A few weeks ago in the glorious Cologne sunshine, I met with Schattdecor’s Dominik Haller, Team Leader for Corporate Communications. He and his designer colleague Tanja Aicher gave me a tour of their 700 sq metre booth at Interzum, much of which was dedicated to new possibilities for digital printing within interior décor. And as I found out, much of this drive is coming from new technical possibilities that coalesce directly with changing consumer trends.
Who are Schattdecor?
Schattdecor, describe themselves as a surface specialist. Founded in 1985, they now have 2,200 employees and on top of their HQ in Germany, they have a presence in 27 countries with production facilities in 14 locations. This is a significant achievement to grow into this position and size whilst retaining an innovative and passionate business culture.
Recently, they have embarked on considerable investment in equipment to help them to continue to meet the demands of the modern market and new consumer trends. To accompany this, they also have a book ‘Design Trends 2018’, which outlines the trends in design which aims to give designers valuable information on design, materials, and colours.
Of particular relevance for our new show, Pure Digital, they have recently invested in creating new production possibilities by using Palis 2250. The digital printing products reach out to new customer groups such as contractors, architects, and interior designers, as well as traditional customers in the wood based panel industry. “This technique enables us to implement specific topics and projects in large quantities,” emphasizes Claudia Kuechen, Head of Marketing/Design & Corporate Communications.
The single pass press is able to print 162 meters per minute with a printing width of 2.25 meters. Because in digital printing a design isn’t bound to the circumference of a cylinder, the repeat length is no longer a concern. Therefore, Schattdecor has the possibility to develop completely new décors for the wood and stone industry. In addition, varied colorations are no longer a problem, nor is mixing different patterns. “Now we have the chance and the challenge to develop digital printing designs that are easy to use,” explains Claudia Kuechen.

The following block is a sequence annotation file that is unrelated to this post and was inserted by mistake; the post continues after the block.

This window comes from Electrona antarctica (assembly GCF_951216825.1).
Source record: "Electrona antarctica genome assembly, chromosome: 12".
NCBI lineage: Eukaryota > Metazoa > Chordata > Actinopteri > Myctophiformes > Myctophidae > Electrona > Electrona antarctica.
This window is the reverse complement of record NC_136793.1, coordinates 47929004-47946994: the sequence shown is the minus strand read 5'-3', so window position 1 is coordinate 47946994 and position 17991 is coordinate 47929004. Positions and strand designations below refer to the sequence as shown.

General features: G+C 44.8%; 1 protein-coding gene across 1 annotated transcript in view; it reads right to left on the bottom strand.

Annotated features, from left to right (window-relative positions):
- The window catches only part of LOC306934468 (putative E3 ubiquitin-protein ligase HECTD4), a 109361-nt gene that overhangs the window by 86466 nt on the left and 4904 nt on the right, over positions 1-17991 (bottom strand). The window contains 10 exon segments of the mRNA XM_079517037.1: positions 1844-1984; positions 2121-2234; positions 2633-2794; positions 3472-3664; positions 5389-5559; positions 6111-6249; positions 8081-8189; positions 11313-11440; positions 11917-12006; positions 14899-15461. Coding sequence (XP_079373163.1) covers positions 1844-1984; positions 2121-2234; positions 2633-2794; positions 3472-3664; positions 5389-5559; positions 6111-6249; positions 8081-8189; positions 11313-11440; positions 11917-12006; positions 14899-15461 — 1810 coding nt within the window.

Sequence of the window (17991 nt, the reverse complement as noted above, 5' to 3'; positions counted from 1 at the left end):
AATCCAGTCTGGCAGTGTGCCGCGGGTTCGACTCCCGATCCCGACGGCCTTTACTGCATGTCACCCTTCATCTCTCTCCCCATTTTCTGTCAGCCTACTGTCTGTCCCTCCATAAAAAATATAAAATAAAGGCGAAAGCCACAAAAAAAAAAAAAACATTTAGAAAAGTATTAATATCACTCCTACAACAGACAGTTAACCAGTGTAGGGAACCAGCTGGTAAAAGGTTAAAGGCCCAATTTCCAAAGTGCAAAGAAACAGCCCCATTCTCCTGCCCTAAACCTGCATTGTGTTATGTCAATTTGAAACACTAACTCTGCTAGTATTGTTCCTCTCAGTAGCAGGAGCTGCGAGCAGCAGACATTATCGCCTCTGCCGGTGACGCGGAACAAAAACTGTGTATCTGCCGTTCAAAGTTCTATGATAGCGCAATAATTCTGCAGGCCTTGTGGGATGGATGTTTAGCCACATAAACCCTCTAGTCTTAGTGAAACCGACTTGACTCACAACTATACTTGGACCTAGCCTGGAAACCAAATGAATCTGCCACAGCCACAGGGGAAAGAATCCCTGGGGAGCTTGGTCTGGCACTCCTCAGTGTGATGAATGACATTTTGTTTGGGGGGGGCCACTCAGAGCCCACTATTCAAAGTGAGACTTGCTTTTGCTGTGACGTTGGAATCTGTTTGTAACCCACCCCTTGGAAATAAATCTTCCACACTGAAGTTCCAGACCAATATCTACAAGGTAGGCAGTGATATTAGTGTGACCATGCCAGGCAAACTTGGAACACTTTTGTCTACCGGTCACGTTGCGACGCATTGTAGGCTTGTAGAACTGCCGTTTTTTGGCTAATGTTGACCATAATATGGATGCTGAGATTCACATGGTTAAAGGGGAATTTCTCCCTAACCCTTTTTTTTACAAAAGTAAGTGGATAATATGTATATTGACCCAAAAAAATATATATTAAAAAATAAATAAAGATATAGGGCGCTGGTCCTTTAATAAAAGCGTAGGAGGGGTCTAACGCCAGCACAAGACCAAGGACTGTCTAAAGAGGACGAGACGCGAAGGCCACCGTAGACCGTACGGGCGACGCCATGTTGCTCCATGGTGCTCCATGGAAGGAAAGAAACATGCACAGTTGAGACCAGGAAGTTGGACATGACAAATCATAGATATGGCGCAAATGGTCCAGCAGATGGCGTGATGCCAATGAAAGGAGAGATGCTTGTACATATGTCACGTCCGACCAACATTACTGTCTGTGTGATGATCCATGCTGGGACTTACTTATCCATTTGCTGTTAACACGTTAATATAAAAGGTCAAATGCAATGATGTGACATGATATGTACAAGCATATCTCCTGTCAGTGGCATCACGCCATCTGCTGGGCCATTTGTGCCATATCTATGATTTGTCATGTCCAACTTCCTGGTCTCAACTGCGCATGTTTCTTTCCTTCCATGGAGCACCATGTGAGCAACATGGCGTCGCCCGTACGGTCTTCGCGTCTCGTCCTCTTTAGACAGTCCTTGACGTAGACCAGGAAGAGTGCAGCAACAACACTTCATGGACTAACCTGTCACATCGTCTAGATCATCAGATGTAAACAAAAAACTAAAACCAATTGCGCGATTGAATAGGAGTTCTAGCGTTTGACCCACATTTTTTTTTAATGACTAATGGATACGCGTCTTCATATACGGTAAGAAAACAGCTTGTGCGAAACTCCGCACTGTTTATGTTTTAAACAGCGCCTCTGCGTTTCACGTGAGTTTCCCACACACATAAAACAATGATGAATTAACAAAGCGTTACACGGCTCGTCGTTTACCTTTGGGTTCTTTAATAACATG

Palis 2250 has over 80 water-cooled print heads that shoot 25.5 billion color droplets per second on the paper. At a 1200 dpi resolution, up to 6GB of data per second is processed. The machine works with four main colors: red, yellow, blue and black. If needed a fifth color could be added. The pigments are identical to those that are used in rotogravure printing. This has crucial advantages.
“Both procedures create identical optical décor images. The differences are only recognized with technical devices and are not visible to the naked eye,” emphasizes Roland Heeger, Chief Technical Officer. Therefore, many décors can be used in rotogravure as well as in digital printing and cannot be distinguished from one another.